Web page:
Saving History

A 1930s Ford estate cottage gets a thoughtful transformation. Take a peek at the updated kitchen, powder room, and laundry room. // Photography by Jeff Garland
he kitchen, powder room, and laundry room all underwent a design overhaul in this historic 1935 home, which was once the cottage of the head groundskeeper at the Ford House in Grosse Pointe Shores. Orchestrated by Kathleen McGovern Studio of Interior Design, the renovation turned out superb and retains the character of the home.

When James and Megan McGovern purchased their home in 2017, they knew their kitchen and laundry room were not going to be functional. Their solution? Call Mom, of course! Enter James’ mother, Kathleen McGovern, right, a longtime interior designer who knew just what to do.

Built in 1935 and designed by legendary architect Albert Kahn, the little cottage was the home of the head groundskeeper and his family at Ford House (the Edsel and Eleanor Ford estate in Grosse Pointe Shores). Although the kitchen was renovated in the 1950s, McGovern — whose renovation results feel like they’re part of the original home — notes the space was in serious need of a modern update.

“The cottage-style home’s architecture is beautiful in its simplicity,” adds the designer, who runs Kathleen McGovern Studio of Interior Design in Grosse Pointe Park. She says the team was able to save the original quarry tile floor in the laundry room, as the material was very serviceable, like a utility tile. “It has a weather-permanence to it,” McGovern says.

An unexpected three-step stairway in the kitchen meets a staircase at the landing and  leads to the master bedroom and bathroom. “We wondered if we should close off that little kitchen stairway, but it’s part of the history and it’s lovely. Plus, it gives fast access to the second floor,” McGovern says. The decision meant the couple lost counter space, but they kept the cottage’s original charm. “When you’re transforming a home that has some history to it … if you can retain any or all of the architectural aspects of the house, like how we maintained that little staircase, you’re maintaining a bit of history,” the designer says.

Also saved during the renovation were the original steel casement windows. “These types of windows were all through the house, and they’re a beautiful part of the architecture,” McGovern says. “It’s a big decision for people with casement windows to keep them. They’re notoriously known as not weather-worthy.”

As for the color palette, the renovation is singing the blues. “My love of blue got passed down to all of my children,” McGovern says. “My son loves blue.” Using Sherwin-Williams’ Favorite Jeans in the kitchen creates a casual and peaceful mood — and it reflects the blue Lake St. Clair waters that splash along the nearby shoreline. “It’s beautiful,” she says, “and goes so well with the gray quartz countertops. We chose that color because it feels historic, and there’s a lot of gray in that blue. We felt those pigments are reflective of that time.” To give the cabinetry an even more historic look, the finish has a “bit of a rub through it,” McGovern says. “It feels like it’s been there a long time.”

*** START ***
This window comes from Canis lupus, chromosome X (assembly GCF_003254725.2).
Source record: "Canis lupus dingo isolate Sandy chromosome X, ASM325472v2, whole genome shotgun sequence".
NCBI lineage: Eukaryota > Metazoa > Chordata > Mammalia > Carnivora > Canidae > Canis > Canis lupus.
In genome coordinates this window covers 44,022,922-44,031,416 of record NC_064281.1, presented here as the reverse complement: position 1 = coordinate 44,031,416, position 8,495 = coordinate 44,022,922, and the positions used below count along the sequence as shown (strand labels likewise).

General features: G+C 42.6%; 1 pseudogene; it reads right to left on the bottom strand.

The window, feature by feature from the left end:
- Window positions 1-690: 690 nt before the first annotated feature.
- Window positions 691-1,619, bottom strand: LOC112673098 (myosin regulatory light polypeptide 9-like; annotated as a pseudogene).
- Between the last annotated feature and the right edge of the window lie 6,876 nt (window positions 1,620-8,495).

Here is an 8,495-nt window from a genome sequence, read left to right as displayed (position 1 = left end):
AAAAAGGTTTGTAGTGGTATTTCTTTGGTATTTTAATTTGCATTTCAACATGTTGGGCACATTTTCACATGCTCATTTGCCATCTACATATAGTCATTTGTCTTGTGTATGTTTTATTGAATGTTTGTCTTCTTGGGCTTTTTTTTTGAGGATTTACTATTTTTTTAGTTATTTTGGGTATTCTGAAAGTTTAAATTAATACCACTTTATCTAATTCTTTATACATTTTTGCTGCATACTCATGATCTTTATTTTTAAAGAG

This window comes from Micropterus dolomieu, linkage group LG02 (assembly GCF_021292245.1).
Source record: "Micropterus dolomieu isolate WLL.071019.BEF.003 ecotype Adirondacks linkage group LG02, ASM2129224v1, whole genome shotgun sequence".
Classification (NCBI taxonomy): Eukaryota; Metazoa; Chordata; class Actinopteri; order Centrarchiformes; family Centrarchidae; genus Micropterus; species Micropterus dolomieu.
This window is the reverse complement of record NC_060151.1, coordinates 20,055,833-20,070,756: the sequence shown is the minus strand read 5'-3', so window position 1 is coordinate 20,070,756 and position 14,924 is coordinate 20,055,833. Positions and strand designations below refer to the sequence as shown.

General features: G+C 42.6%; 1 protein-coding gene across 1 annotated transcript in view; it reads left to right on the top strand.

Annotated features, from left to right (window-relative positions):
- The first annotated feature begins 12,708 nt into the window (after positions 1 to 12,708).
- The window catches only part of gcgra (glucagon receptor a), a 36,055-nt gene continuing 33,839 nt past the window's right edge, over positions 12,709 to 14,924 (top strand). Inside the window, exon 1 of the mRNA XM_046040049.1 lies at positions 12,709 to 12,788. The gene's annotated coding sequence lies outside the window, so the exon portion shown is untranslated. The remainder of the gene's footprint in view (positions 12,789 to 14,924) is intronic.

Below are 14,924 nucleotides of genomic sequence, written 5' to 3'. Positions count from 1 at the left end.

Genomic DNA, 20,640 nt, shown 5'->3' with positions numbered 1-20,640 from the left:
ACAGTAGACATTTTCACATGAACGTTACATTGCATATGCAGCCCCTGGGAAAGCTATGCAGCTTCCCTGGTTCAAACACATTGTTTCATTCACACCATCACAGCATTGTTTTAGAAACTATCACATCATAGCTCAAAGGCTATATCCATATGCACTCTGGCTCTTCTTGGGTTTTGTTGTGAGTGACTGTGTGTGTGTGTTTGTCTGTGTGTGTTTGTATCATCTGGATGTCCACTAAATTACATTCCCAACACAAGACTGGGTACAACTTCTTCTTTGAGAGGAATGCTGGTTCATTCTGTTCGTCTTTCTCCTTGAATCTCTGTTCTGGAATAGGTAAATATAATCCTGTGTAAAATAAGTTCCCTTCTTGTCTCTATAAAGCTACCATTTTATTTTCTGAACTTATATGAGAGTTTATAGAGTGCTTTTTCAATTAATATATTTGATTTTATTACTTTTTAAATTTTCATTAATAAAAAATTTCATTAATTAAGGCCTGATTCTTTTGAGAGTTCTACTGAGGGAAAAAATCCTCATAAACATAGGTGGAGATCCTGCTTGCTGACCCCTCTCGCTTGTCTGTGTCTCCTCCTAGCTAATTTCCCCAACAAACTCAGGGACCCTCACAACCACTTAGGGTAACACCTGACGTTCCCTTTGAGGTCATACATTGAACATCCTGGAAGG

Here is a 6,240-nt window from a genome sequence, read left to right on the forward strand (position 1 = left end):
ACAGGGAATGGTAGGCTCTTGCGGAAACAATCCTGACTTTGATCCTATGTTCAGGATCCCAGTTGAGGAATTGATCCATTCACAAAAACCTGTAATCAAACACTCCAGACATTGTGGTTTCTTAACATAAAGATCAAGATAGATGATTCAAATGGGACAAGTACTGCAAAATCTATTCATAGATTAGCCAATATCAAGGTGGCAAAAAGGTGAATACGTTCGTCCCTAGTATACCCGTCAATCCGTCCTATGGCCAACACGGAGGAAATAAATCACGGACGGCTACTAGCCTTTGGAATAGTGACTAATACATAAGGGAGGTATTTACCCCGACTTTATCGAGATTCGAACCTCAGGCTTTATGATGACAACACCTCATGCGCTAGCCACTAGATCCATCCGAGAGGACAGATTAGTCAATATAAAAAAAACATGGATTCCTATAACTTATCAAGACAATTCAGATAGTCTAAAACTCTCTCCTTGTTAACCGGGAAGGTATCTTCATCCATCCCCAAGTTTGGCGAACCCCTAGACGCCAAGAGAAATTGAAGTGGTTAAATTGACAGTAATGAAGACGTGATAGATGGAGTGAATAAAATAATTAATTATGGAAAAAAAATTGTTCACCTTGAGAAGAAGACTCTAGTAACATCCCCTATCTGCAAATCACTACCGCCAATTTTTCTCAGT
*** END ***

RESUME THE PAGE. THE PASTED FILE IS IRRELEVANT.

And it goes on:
A copper sink, copper plumbing, and copper light fixtures, as well as a hand-knotted rug from Yarmouth, Mass., purchased on a family trip, add to the cottage feel. In the laundry room, a different blue was used for the cabinetry, while a laminate countertop that looks like wood is practical and echoes the walnut wood used for shelving. “With a toddler, there’s lots of laundry,” McGovern says with a laugh.

The renovation team also opened up a wall, installed a pocket door, and squeezed in a half-bath. “The plumbing was somewhat there, and they really needed a half-bath,” McGovern says. Megan McGovern sourced the tiny 28-inch custom vanity and mirror. “She wanted something that looked cottagey,” the designer says. “The vanity goes from wall to wall, and it works well!”

As for the mother, son, and daughter-in-law design process, McGovern says it was fun. “It brought out some aspects that I didn’t know about my son. His interest in architecture and design is something I wasn’t aware of. My daughter-in-law has a real interest in how design affects function, because she’s an extraordinary cook and they entertain a lot. It was important to her that the kitchen was going to be useable and easy to maintain,” McGovern notes. “Many of the ideas came from James and Megan, and evolved from a lot of conversations about how they would use that house.”


“I personally couldn’t be happy without being surrounded by beautiful and robust color in nature, in art, and in textiles,” says interior designer Kathleen McGovern. “I am wildly happy when we can join up with a client who’s also a color-lover. Designing and living in one’s own personal palette is comforting, and can actually be joyful. And blues, with the biggest, boldest, brightest pigments, have become a signature for us. In our studio we laugh about our ‘blue addiction.’ It has become our No. 1- requested project color.” — MS


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